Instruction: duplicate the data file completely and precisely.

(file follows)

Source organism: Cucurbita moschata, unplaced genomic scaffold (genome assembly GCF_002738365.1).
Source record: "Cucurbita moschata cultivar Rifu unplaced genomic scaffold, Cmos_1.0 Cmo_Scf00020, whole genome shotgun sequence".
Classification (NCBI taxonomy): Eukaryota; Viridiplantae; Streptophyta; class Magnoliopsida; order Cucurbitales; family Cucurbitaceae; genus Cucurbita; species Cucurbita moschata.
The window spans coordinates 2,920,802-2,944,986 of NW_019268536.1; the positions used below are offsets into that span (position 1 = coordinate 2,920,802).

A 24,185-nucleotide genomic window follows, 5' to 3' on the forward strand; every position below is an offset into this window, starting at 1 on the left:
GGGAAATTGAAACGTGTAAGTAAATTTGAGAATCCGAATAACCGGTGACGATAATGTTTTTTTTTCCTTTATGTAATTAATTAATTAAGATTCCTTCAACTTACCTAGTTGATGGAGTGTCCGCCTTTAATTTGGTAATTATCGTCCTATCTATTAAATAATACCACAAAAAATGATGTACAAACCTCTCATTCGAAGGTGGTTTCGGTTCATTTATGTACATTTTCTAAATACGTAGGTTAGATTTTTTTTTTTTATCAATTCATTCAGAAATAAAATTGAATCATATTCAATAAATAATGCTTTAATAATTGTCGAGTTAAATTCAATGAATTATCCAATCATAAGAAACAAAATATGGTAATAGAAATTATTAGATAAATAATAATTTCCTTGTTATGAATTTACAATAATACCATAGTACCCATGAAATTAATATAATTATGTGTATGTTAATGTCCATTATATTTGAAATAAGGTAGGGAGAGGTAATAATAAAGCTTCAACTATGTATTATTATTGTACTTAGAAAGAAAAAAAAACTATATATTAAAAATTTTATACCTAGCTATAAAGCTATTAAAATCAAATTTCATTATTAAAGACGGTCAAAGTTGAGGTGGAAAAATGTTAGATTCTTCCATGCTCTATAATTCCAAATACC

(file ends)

Source organism: Cucurbita moschata, unplaced genomic scaffold (genome assembly GCF_002738365.1).
Source record: "Cucurbita moschata cultivar Rifu unplaced genomic scaffold, Cmos_1.0 Cmo_Scf00020, whole genome shotgun sequence".
Classification (NCBI taxonomy): Eukaryota; Viridiplantae; Streptophyta; class Magnoliopsida; order Cucurbitales; family Cucurbitaceae; genus Cucurbita; species Cucurbita moschata.
The window spans coordinates 2,920,802-2,944,986 of NW_019268536.1; the positions used below are offsets into that span (position 1 = coordinate 2,920,802).

A 24,185-nucleotide genomic window follows, 5' to 3' on the forward strand; every position below is an offset into this window, starting at 1 on the left:
GGGAAATTGAAACGTGTAAGTAAATTTGAGAATCCGAATAACCGGTGACGATAATGTTTTTTTTTCCTTTATGTAATTAATTAATTAAGATTCCTTCAACTTACCTAGTTGATGGAGTGTCCGCCTTTAATTTGGTAATTATCGTCCTATCTATTAAATAATACCACAAAAAATGATGTACAAACCTCTCATTCGAAGGTGGTTTCGGTTCATTTATGTACATTTTCTAAATACGTAGGTTAGATTTTTTTTTTTTATCAATTCATTCAGAAATAAAATTGAATCATATTCAATAAATAATGCTTTAATAATTGTCGAGTTAAATTCAATGAATTATCCAATCATAAGAAACAAAATATGGTAATAGAAATTATTAGATAAATAATAATTTCCTTGTTATGAATTTACAATAATACCATAGTACCCATGAAATTAATATAATTATGTGTATGTTAATGTCCATTATATTTGAAATAAGGTAGGGAGAGGTAATAATAAAGCTTCAACTATGTATTATTATTGTACTTAGAAAGAAAAAAAAACTATATATTAAAAATTTTATACCTAGCTATAAAGCTATTAAAATCAAATTTCATTATTAAAGACGGTCAAAGTTGAGGTGGAAAAATGTTAGATTCTTCCATGCTCTATAATTCCAAATACC